“Animal lovers are a special breed of humans, generous of spirit, full of empathy, perhaps a little prone to sentimentality, and with hearts as big as a cloudless sky.”John Grogan, Marley & Me: Life and Love with the World’s Worst Dog
Every story becomes better with an animal in it. In books and movies about violent deaths, the animal’s death is the most painful (for me, at least).
Since I’ve started reading biographies, I’ve come across some amazing stories about animals and how they’ve impacted the lives of people around them. Each one is a tear-jerker – happy and sad.
Here are my top recommendations for biographies with animals.
Marley and Me by John Grogan
I fell in love with Marley’s pure and goofy heart from the start. His joy refused any limits on his behaviour. His love and loyalty were boundless, too. It is also a story about Marley’s parents, who adopt him as a young couple. Marley shares their heartbreak over a miscarriage and joy at their first pregnancy. He grows old with them as their house fills with kids, and they grow up too. It’s a beautiful story about a family and their wonderful dog.
“Such short little lives our pets have to spend with us, and they spend most of it waiting for us to come home each day. It is amazing how much love and laughter they bring into our lives and even how much closer we become with each other because of them.”John Grogan, Marley and Me: Life and Love With the World’s Worst Dog
A Street Cat Named Bob by James Bowen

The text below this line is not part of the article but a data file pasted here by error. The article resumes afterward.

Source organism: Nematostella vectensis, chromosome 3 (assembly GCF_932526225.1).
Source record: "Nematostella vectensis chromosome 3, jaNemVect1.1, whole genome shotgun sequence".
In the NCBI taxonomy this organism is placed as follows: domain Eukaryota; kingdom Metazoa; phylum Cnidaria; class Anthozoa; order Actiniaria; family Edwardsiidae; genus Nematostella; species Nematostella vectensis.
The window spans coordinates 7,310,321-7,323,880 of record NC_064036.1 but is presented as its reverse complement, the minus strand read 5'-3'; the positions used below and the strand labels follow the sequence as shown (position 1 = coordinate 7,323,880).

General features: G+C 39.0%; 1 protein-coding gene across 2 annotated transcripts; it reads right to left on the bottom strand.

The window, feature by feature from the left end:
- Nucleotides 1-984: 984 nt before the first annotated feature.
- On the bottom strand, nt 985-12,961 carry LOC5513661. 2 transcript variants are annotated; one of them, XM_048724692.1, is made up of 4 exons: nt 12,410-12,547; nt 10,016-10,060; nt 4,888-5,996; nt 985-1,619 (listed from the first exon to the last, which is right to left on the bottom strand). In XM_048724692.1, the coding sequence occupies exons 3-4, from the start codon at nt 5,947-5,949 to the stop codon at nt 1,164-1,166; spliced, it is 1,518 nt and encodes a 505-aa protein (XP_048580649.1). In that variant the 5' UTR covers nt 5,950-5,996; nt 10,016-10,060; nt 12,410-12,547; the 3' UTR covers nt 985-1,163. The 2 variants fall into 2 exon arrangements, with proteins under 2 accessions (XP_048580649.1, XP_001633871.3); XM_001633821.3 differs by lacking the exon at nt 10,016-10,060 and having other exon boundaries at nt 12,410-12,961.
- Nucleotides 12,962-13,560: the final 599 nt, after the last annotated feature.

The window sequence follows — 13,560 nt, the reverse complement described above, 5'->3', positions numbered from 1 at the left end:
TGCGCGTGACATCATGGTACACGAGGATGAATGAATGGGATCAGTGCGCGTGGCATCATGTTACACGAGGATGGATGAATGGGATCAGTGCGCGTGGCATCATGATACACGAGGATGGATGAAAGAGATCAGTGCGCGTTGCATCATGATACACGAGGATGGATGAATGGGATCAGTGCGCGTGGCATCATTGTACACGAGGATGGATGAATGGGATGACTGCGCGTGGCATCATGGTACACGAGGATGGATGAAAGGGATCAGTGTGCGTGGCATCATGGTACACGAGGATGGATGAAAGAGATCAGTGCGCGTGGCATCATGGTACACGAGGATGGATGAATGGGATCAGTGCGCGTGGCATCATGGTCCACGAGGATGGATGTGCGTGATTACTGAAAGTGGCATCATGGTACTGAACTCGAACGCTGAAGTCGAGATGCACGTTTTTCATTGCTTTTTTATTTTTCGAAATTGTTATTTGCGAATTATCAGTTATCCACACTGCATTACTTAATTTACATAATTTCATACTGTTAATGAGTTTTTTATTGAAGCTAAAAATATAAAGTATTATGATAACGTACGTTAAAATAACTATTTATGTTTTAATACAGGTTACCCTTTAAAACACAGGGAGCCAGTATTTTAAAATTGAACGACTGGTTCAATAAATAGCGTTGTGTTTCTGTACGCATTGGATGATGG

As any pet owner knows, pets have the power to transform our lives. It may not be drastically or immediately realised, but they have a way of doing so. This is a wonderful story of one such transformation – how a drug addict reformed himself all because of a ball of purring fur. It is such a feel-good read, and God knows we need more stories like this. I read it in 1 sitting, then cuddled my cat for a good while.
“Having Bob gave me a chance to interact with people…Cats are notoriously picky about who they like. Seeing me with my cat softened me in [others] eyes. It humanised me. Especially after I’d been so dehumanised. In some ways, it was giving me back my identity. I had been a non-person; I was becoming a person again.”James Bowen, A Street Cat Named Bob: How One Man and His Cat Found Hope on the Streets
Dewey by Vicki Myron and Bret Witter
Anyone who’s had a cat knows that they just pretend to be standoffish – they secretly love the attention. Dewey might be just another cat, but only those who met him can say otherwise. Not many cats would show their affections so readily. It is also a story of his courageous rescuer, her struggles with her health and life, and the history of a small town.
“When cats don’t know something exists, it’s easy to keep them away. If they can’t get to something and it’s something they’ve made up their minds they want, it’s almost impossible. Cats aren’t lazy; they’ll put in the work to thwart even the best-laid plans.”Vicki Myron, Dewey: The Small-Town Library Cat Who Touched the World
Until Tuesday by Luis Carlos Montalván and Bret Witter